By Liam Melrose and Ollie Nash.
The Saints let one slip against the Cats on Friday night. Photo: AFL
Saints blow golden chance under the roof
St Kilda were all over Geelong in the first half on Friday night, however they went into halftime with just a one-point lead. The Saints kicked 3.11 in the first half to the Cats’ 4.2. They had more than double Geelong’s scoring shots and were all over them across the ground, however they succumbed to woeful accuracy in front of goal eventually losing by 21 points. If they had've kicked straight early the match could've been over by quarter time. It was a golden opportunity blown by the Saints against arguably the most in form team in the competition. There is a long way to go in 2021, however this is a game they should’ve and needed to win. Going into this season the Saints were one of the most hyped up teams in the league, after the loss to the Cats they sit in 11th position on the ladder with a record of 4-5, however more alarmingly they have a percentage of just 81.5.
Are we letting Hawthorn off too easy?
Here are some of the names that played for Hawthorn on the weekend. Blake Hardwick, Kyle Hartigan, Sam Frost, Jarman Impey, Liam Shiels, James Worpel, Tom Phillips, Luke Breust, Chad Wingard, Ben McEvoy, Tom Mitchell and Jaeger O’Meara. Three premiership players, a Brownlow medalist, a best and fairest winner and three multiple All-Australians … and they lost to North Melbourne. The only players for the Kangaroos that I would put in a similar category to those I just mentioned would be Ben Cunnington, Jack Ziebell, Jy Simpkin and Todd Goldstein. That’s an embarrassing loss in what has been an embarrassing season to date. Alistair Clarkson deserves the right to never be sacked given his unbelievable record, but he has to cop some flack for the season they’ve had. Their list is simply too good to be 17th on the ladder, with a 2-7 record and a percentage of 75.4.
The Western Bulldogs continued their impressive start to the season with a 19 point win over Port Adelaide in Adelaide on Saturday night. Photo: Getty Images
I’m on the Dogs’ and Dees’ train
When teams that have been down for a while begin a season strongly and look like contenders, I’m usually of the believe that you need to win a final for me to jump on board. I’m making an excuse for Melbourne and the Western Bulldogs, however. It’s for a few reasons. Both teams have beaten legitimate contenders this season, on multiple occasions. Both sides have stacked midfields full of star power that also defend, which is a necessity in the competition. Lastly, both have key position stocks at either end that are really strong. The Dog’s backline not so much, however, given the way their midfielders defend up the ground, they don’t need key defenders, their team defence does the job. Melbourne have three legitimate key forwards and two of the best defenders in the league. That’s hard to stop and that’s why both sides are contenders in my eyes now.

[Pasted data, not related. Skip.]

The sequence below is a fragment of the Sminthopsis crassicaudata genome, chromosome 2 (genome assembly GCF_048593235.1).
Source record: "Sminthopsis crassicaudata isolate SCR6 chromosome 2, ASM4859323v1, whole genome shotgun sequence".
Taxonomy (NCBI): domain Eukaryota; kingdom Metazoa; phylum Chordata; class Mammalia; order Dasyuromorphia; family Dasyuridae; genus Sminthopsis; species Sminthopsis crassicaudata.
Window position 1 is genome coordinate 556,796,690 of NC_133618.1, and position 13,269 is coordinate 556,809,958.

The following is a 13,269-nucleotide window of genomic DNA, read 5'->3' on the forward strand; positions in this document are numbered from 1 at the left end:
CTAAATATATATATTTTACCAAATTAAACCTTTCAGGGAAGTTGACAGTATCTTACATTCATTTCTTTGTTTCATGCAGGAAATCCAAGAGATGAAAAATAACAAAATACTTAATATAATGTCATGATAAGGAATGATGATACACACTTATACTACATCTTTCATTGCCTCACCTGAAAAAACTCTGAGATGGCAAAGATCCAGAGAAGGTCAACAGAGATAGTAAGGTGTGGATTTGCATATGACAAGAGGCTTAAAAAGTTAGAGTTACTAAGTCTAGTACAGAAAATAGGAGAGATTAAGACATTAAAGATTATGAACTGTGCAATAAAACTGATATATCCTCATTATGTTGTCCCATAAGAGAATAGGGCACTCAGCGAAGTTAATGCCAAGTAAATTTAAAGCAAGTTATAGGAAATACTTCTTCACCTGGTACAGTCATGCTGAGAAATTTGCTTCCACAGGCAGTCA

Are Port Adelaide really as good as we think?
After the loss to the Western Bulldogs the Power find themselves 1-3 against the current top eight teams. They’ve lost to the West Coast Eagles by 37 points, the Brisbane Lions by 44 points and the Western Bulldogs by 19 points. The only team in the top eight they have beaten is Richmond. Are the Power flat track bullies? Personally, I don’t think so. The stats are alarming considering how badly they’ve been beaten in two of those games, however I think as the season goes on they'll level that stat out against the fellow top eight teams. They are too good of a team not to, however with the Power currently looking dim against the best teams in the league the pressure is on to flick the switch.
GWS had no answers for superstar Tiger Dustin Martin. Photo: Getty Images
What were the Giants thinking?
It’s beyond me that GWS didn’t have someone running with Dustin Martin throughout their clash with Richmond on Saturday night. It’s well known if you stop Dusty you’re well on your way to stopping the Tigers. In every Richmond loss this season Martin has struggled to have a strong influence on the game as he has been heavily tagged, whilst in every win he’s been arguably the best player on the ground as he's been let off the chain. Against the Giants he had 28 disposals and four goals. While Martin hasn’t played poorly in the matches where he has been ‘shut down’ it is a long way from his game breaking best. The Giants only lost to the Tigers by four points, it only makes me wonder if someone went to Dusty and even kept him to just one or two goals … GWS win the game.
Are the finals teams locked in?
We’re nine rounds in, but are the finals sides locked in already? As the ladder stands it’s Melbourne (36), Western Bulldogs (32), Geelong (24), Brisbane (24), Port Adelaide (24), Sydney (24), West Coast (24) and Richmond (20). GWS, Fremantle and St Kilda sit a game behind the Tigers, however, I just don’t see them finding a way in. Inconsistency has and will continue to let them down and plain and simply they won’t beat the teams inside the top eight to give it a shake-up. St Kilda and GWS had chances at the weekend and butchered it, as did Fremantle against Essendon. Unless there’s a bunch of injuries for one of the current top eight teams, I think they’re locked in.